C Magazine


Issue 144

Editorial: Déjà Vu
by Merray Gerges

I began to formulate the questions and concerns that drive this issue when I went to a major biennial, in summer 2018, in which two thirds of the almost 50 artists were people of colour. The celebration of its unprecedented diversity epitomized the sentiment I’d been hearing echoed in Canada after sesquicentennial funding allowed for a seemingly unprecedented inclusion of BIPOC. I was reminded of a prescient quip by artist James Luna, when the 500-year anniversary of Christopher Columbus’s invasion signaled a “gold rush” for Indigenous artists in 1992, that Paul Chaat Smith recalls: “[Luna] knew the sudden attention Indian artists were receiving wasn’t likely to last, and it didn’t.”1 Smith quotes Luna: “So when people call me I have to ask ‘Why didn’t you call me before? You’re calling me now, but will you call me in ’93?’”

Later that summer when I was negotiating with a former employer for an unpaid sick leave to recover from job-induced PTSD and burnout, I had to wonder: What comes after these watershed moments, and how do they structurally take hold? How long could the effects of our work last if the people who are invested in doing it can’t last? I found myself having these conversations with BIPOC curators, critics and artists, who’ve invested in anti-racism activism in the Canadian art world since the ‘80s. Those surges in inclusivity that we’ve witnessed in the past few years are right on schedule in the cycle, many suspected; when the pendulum swings to one end it inevitably swings back to the other.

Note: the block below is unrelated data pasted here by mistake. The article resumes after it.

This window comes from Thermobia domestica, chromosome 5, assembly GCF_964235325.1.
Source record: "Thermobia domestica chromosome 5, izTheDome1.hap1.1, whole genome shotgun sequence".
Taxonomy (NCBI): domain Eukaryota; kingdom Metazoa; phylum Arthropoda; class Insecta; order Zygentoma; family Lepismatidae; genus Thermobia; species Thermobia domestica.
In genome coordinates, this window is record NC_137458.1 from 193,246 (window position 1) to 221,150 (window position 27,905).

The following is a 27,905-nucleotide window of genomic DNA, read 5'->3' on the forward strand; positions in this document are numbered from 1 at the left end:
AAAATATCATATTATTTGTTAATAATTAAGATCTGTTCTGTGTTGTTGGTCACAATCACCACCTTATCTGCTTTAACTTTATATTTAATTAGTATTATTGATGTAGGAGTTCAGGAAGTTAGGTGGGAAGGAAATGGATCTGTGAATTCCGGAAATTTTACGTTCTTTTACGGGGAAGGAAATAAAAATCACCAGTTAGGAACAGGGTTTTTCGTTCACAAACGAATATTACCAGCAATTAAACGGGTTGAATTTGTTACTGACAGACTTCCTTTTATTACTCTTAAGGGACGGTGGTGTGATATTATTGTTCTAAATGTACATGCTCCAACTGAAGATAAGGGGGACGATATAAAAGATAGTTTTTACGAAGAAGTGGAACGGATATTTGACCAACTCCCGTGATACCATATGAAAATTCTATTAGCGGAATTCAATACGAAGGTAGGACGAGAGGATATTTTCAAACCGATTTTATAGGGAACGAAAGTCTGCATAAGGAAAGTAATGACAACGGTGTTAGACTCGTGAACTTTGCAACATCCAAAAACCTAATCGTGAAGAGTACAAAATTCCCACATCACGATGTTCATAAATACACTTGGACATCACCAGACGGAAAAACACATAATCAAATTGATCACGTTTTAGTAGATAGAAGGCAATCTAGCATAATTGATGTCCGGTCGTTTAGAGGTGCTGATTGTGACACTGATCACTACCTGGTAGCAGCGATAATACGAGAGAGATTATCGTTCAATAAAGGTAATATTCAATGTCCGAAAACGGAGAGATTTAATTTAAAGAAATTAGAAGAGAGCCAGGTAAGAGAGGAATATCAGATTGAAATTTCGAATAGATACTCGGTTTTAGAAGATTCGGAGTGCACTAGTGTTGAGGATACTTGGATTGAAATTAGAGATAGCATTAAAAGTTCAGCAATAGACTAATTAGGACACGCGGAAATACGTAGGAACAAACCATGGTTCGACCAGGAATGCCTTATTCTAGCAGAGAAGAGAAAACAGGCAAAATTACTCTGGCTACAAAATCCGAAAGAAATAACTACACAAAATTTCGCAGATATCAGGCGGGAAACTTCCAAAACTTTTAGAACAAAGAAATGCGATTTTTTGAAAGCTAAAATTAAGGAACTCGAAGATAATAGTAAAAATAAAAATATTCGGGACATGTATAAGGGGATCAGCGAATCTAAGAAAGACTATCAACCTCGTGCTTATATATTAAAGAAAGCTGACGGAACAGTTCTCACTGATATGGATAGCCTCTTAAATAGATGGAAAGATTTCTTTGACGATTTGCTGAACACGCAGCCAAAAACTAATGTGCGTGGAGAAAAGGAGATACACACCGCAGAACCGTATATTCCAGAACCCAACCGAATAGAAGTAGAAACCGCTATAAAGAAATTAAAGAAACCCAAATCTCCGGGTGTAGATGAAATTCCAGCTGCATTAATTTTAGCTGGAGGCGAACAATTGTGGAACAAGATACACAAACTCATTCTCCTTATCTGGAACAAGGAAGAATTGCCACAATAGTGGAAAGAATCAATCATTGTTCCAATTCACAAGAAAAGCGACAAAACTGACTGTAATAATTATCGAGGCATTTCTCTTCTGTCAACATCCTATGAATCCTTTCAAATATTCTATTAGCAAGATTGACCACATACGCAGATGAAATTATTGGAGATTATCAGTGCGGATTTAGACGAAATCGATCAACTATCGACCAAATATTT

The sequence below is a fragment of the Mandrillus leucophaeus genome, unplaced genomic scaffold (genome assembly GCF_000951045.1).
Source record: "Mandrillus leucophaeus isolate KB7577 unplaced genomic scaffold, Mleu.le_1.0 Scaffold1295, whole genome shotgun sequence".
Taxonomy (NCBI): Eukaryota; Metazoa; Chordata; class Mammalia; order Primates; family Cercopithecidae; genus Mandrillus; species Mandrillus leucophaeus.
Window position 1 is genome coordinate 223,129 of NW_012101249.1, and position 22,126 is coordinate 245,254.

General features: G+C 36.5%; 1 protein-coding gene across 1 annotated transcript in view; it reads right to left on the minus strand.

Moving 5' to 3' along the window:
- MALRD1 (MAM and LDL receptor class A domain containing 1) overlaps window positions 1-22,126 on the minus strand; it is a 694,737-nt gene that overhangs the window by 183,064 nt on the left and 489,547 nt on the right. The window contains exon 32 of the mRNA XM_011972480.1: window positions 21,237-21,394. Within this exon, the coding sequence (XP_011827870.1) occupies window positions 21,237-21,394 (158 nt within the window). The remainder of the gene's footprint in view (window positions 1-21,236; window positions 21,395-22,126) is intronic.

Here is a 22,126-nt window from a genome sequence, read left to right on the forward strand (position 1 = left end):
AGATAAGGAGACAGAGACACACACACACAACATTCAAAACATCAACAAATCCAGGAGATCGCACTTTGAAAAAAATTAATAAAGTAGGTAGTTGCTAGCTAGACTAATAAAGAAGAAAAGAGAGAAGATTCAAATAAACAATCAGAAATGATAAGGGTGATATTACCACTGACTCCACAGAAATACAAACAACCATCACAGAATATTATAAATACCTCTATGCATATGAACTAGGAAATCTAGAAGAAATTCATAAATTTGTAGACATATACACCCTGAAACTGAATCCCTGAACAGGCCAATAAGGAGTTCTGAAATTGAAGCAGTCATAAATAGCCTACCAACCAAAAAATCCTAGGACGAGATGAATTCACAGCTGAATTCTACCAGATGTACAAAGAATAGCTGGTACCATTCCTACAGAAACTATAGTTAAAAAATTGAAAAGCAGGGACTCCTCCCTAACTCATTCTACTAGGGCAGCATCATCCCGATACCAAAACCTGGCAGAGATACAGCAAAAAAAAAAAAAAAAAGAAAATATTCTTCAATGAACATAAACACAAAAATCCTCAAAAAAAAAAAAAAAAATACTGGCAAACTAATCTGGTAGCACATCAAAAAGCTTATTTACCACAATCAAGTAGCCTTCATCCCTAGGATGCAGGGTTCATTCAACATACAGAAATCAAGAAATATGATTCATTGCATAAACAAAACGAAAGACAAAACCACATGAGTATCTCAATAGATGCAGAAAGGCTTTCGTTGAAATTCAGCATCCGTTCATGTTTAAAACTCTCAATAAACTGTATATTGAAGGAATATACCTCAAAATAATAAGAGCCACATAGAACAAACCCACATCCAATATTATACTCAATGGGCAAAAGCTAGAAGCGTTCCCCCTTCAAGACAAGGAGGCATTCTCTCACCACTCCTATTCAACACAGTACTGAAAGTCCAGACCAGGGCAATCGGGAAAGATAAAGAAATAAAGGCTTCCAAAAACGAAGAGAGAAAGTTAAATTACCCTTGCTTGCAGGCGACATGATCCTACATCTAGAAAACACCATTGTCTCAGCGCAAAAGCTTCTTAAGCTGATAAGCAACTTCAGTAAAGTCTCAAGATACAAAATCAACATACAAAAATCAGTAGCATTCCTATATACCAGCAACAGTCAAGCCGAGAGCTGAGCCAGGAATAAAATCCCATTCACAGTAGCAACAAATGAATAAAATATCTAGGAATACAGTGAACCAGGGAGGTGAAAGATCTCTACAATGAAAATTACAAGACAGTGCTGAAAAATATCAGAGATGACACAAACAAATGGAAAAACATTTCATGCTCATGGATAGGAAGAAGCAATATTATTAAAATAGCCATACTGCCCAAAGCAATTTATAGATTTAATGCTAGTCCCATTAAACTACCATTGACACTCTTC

After artnet news published a report that found that “despite public perception, progress has in fact been quite limited” for women over the past decade, artist Adrian Piper called out2 the publication’s perpetuation of the art world’s pervasive ignorance that the report identifies, listing several significant moments in her career that the publication failed to report on. In a piece published in C Magazine’s last issue on “Ownership” titled “The Market Will Never Catch Up,” which questioned why the market in Canada left out the work of Black Canadian artists, the author initially wrote that Wangechi Mutu and Mickalene Thomas had been the only two Black women artists—designations that Piper has rejected— to have solo shows at the Art Gallery of Ontario (AGO). I edited the sentence to include Sandra Brewster to that list, and thus erroneously insinuated that Brewster was the first Black Canadian woman artist to have a solo show at the AGO, when in fact, Brewster was the fourth. This fallacy discounted the work of those who came before her, and epitomizes the rush to proclaim “the first”—a desire to declare progress that is worth interrogating. Who does it serve? And if our predecessors have already done much of the work that we are now attempting but the lineages that connect us to it have been severed by amnesia—both intentional and unintentional, individual and institutional—how do we take stock of their work, to build on it?